«‘The facts are as stated here . . . I have set down of good and bad whatever is known.’ The Babur Nama, a journal kept by Zahir Uddin Muhammad Babur (1483–1530), the founder of the Mughal Empire, is the earliest example of autobiographical writing in world literature, and one of the finest. Against the turbulent backdrop of medieval history, it paints a precise and vivid picture of life in Central Asia and Afghanistan—where Babur ruled in Samarkand and Kabul—and in the Indian subcontinent, where his dazzling military career culminated in the founding of a dynasty that lasted three centuries. Babur was far more than a skilled, often ruthless, warrior and master strategist. In this abridged and edited version of a 1921 English translation of his memoirs, he also emerges as a sensitive aesthete, naturalist, poet and lover. Writer, journalist and internationally acclaimed Middle eastern and Central asian expert, Dilip Hiro breathes new life into a unique historical document that is at once objective and intensely personal—for, in Babur’s words, ‘the truth should be reached in every matter’.«
BABURNAMA — THE MEMOIRS OF BABUR
Bāburnāma (Chagatai/Persian: بابر نامہ;´, literally: «Book of Babur» or «Letters of Babur»; alternatively known as Tuzuk-e Baburi) is the name given to the memoirs of Ẓahīr ud-Dīn Muḥammad Bābur (1483–1530), founder of the Mughal Empire and a great-great-great-grandson of Timur.
It is an autobiographical work, originally written in the Chagatai language, known to Babur as «Turki» (meaning Turkic), the spoken language of the Andijan-Timurids. Babur’s prose is highly Persianized in its sentence structure, morphology, and vocabulary, and also contains many phrases and smaller poems in Persian. During Emperor Akbar’s reign, the work was completely translated to Persian by a Mughal courtier, Abdul Rahīm, in AH 998 (1589–90).
Bābur was an educated Timurid and his observations and comments in his memoirs reflect an interest in nature, society, politics and economics. His vivid account of events covers not just his life, but the history and geography of the areas he lived in, and their flora and fauna, as well as the people with whom he came into contact.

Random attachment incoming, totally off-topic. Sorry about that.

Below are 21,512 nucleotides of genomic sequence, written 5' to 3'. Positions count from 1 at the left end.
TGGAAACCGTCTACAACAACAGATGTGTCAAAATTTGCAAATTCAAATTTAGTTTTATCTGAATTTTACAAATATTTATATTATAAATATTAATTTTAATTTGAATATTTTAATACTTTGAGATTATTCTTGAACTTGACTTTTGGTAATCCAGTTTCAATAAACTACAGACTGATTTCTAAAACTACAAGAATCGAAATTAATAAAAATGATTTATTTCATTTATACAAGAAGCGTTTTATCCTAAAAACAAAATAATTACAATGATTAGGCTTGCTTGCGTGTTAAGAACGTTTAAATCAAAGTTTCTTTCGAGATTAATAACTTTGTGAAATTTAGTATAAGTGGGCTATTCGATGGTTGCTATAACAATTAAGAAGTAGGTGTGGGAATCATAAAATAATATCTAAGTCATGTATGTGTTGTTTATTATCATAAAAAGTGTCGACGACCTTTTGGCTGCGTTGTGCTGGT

The Bāburnāma begins with these plain words:“In the province of Fergana, in the year 1494, when I was twelve years old, I became king.”
After some background, Bābur describes his fluctuating fortunes as a minor ruler in Central Asia – in which he took and lost Samarkand twice – and his move to Kabul in 1504.
There is a break in the manuscript between 1508 and 1519. By the latter date Bābur is established in Kabul and from there launches an invasion into northwestern India. The final section of the Bāburnāma covers the years 1525 to 1529 and the establishment of the Mughal empire in India, which Bābur’s descendants would rule for three centuries.
Babur also writes about his homeland, Fergana:“ The Domain of Fergana has seven towns, five on the south and two on the north of the Syr river. Of those on the south, one is Andijan. It has a central position and is the capital of the Fergana Domain. ”
He also wrote:“ A man took aim at Ibrahim Beg. But then Ibrahim Beg yelled,»Hai! Hai!»; and he let him pass, and by mistake shot me in an armpit from as near as a man on guard at the Gate stands from another. Two plates of my armour cracked. I shot at a man running away along the ramparts, adjusting his cap against the battlements. He abandoned his cap, nailed to the wall and went off, gathering his turban sash together in his hand. ”
The Bāburnāma is widely translated and is part of text books in no less than 25 countries mostly in Central, Western, and Southern Asia. It was first translated into English by John Leyden and William Erskine as Memoirs of Zehir-Ed-Din Muhammed Baber: Emperor of Hindustan and later by the British orientalist scholar Annette Susannah Beveridge (née Akroyd, 1842–1929).